Now, one could say that the aforementioned religious claims which constitute cues to act (like stoning the non virgin wife) or thoughts (like woman being a piece of property) that today are considered immoral, can only be seen as such through an anachronistic viewing. Meaning, it is unfair to judge the opinions of people living 3,000 years ago with contemporary criteria. We are called, therefore, to choose those of god’s moral orders that we already agree with. This presents us with a logical fallacy, since we now negate something that we have so far, silently, considered a given; that the Bible is the word of god (or inspired by him), in which we cannot interfere. But even in this way (if we can change the content of the Bible), we must conclude that ethical orders do not originate from god, but people already know them and are called to delete from the Bible those that are not included in the moral values of their time. Or, as Socrates would say to a monotheistic Euthyphro, “something is liked by god because it is moral”, not “something is moral because god likes it”. So, it appears that divine morality follows the secular morality and not the other way around. But in this way the question remains; “why is something a sin?” or “where does morality come from?” The insistence to link it to god doesn’t give us an answer. We don’t need religion to learn what is moral or how to be moral, we only might think we do.

But even if we don’t make the aforementioned concession, meaning if we look for morality strictly in divine teaching (in the same way Socrates did with Euthyphro by addressing their questioning about justice through its relation with the divine), the Ten Commandments remain, as do other promptings of god and Jesus, as behavior cues from an almighty god whom, if we disobey, will punish us with the worst possible punishment and, if we obey, will reward us with the best possible gift; even if we disagree with those cues. In other words, the concept of sin remains and is differentiated from the concept of immorality. What we ought to do, as religion (or at least the Bible) teaches us, is not something that will increase anybody’s well-being, but whatever god says. A good Christian is not a moral Christian, but an obedient one.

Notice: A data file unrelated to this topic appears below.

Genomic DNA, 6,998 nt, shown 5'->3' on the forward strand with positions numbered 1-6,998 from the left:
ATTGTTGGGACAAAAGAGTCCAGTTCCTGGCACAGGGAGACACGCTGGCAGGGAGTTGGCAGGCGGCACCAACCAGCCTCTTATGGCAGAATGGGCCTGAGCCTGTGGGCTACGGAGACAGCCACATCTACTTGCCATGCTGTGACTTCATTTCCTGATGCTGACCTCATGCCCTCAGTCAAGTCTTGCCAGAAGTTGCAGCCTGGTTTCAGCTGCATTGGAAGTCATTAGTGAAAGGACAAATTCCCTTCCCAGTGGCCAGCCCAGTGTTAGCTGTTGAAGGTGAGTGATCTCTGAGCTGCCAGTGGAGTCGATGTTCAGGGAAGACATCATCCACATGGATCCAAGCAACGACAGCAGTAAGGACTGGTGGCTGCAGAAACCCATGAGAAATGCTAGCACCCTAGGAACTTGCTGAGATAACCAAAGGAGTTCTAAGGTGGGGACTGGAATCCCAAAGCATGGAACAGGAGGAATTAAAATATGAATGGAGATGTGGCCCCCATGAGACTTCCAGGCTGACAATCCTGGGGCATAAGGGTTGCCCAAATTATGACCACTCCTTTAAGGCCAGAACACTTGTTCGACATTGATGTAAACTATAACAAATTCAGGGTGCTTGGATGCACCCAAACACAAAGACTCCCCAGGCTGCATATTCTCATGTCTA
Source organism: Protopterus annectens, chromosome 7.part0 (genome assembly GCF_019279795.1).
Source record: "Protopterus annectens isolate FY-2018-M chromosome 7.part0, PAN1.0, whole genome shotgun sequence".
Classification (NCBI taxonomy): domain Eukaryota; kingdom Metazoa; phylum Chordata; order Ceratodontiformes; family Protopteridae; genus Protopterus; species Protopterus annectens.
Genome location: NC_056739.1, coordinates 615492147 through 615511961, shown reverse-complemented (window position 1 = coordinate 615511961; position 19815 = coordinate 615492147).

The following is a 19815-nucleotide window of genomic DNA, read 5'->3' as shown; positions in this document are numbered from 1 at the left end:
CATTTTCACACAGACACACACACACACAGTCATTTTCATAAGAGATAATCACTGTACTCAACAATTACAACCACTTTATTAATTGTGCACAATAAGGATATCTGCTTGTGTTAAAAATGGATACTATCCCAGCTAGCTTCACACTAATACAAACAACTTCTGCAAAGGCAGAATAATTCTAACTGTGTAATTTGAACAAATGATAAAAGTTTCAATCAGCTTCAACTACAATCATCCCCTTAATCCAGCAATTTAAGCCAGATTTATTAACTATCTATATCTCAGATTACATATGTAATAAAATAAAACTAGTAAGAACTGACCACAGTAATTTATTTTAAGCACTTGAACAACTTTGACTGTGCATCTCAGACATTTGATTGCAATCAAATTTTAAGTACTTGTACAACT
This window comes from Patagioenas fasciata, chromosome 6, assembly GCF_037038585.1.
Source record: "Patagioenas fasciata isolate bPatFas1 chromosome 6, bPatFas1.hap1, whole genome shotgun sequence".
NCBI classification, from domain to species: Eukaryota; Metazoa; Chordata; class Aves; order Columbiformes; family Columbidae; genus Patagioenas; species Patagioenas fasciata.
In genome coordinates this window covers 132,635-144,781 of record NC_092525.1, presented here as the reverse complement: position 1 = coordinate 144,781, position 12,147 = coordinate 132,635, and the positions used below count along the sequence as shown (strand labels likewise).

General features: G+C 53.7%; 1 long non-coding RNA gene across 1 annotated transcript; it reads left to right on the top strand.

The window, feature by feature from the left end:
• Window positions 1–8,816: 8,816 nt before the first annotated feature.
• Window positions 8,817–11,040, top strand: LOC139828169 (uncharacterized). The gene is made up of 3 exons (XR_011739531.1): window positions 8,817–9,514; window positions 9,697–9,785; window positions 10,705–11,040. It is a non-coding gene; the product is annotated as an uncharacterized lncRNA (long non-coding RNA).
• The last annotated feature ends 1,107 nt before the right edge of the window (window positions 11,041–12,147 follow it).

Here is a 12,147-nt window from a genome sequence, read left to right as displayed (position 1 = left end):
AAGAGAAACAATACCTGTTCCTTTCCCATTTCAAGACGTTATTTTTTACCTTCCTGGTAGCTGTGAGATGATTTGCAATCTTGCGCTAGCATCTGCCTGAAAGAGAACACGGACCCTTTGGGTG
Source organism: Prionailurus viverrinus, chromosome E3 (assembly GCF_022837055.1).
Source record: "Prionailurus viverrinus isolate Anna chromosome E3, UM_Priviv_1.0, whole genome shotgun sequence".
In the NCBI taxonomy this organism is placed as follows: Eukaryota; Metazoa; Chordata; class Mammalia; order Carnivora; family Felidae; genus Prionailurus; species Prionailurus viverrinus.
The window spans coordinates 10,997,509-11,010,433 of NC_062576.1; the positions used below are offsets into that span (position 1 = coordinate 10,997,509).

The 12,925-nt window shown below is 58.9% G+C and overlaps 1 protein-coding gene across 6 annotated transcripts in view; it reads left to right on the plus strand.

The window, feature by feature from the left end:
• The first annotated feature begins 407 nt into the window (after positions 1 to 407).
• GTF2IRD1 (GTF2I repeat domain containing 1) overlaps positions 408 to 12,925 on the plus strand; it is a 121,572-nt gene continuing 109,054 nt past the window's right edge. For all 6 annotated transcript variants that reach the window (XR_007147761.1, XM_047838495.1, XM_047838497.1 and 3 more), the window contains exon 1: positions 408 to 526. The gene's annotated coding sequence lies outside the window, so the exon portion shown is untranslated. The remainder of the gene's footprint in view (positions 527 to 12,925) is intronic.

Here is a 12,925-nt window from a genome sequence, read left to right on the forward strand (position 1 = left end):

Socrates, as a polytheist, could easily search for ethics on his own, since there was no single divine authority to give him a final answer. Perhaps he’d make a similar investigation if he detected the contradictions in the words of god, as we find them in the Bible (there’s more than one version of the Decalogue in the Bible, for example). His gods, all of which he recognized to be wise, were idiosyncratic, each of them said whatever worked for him or her. Perhaps this is one of the reasons why the dialogue does not reach to a conclusion on what is pious and what impious. Xenophon in his Apology shows us the philosopher commenting on the Oracle’s divine prophecy that “[Apollo] deemed me to excel among other men. However, do not believe the god even in this without due grounds, but examine the god’s utterance in detail”15.

Από αφιέρωμα στον Σωκράτη
From an NPR special on Socrates (photo)

Therefore, we as well, if we seek moral guidance in the biblical narration, will either be disappointed if we make a literal reading (since we’ll come across things we consider immoral to be divinely commanded) or we’ll be forced to interpret, rationalize or paraphrase what we come across, to make it fit to our preexisting moral criteria. But if we already have moral criteria, why look for morality in the Bible? What is its singularity in this context (as a mean to learn what is moral and what is not)? Why not consider it to be a book like any other, from which we can only be inspired, picking and choosing what we like, agreeing with some narratives and disagreeing with others?[2]

Because even if Socrates met Jesus, not knowing that he was the son of god, he would not arbitrarily recognize in him the authority of wisdom, moral or otherwise, since Jesus would be presented to him in his human form, like so many others who were considered to be wise by their fellow men. But he would examine him to find out if he could justify his fame as such, or if he though he was something he wasn’t –how does Jesus know the things he says he knows? Does he have access to knowledge denied from Socrates? One wonders whether that dialogue would be the only one where the Oracle’s revelation that Socrates was the wisest of all, would be proven wrong.


Plato – Euthyphro (or on piety)


[1] We will ignore the first commandments of the Decalogue, where we find more “arbitrary” prohibitions, like not to worship other gods, not to make idols of god, not to speak god’s name vainly and also to honor the Sabbath as a holy day (with the first commandment of “I am the Lord your god” to hardly even resemble one, being mostly a declaration). These commandments are not quite related to morality, since the prohibited or suggested actions can’t hurt any man and, of course, nor can they hurt god (how could one threaten god anyway?).

[2] Like Gottlieb reminds us, Leibniz, in the beginnings of the 18th century, noticed that those who believe that god defined morality, rescind from him the characterization “good”. Why commend god for anything he does, if we consider that whatever else he might have done (if he defined morality to be something different) he would have the same success?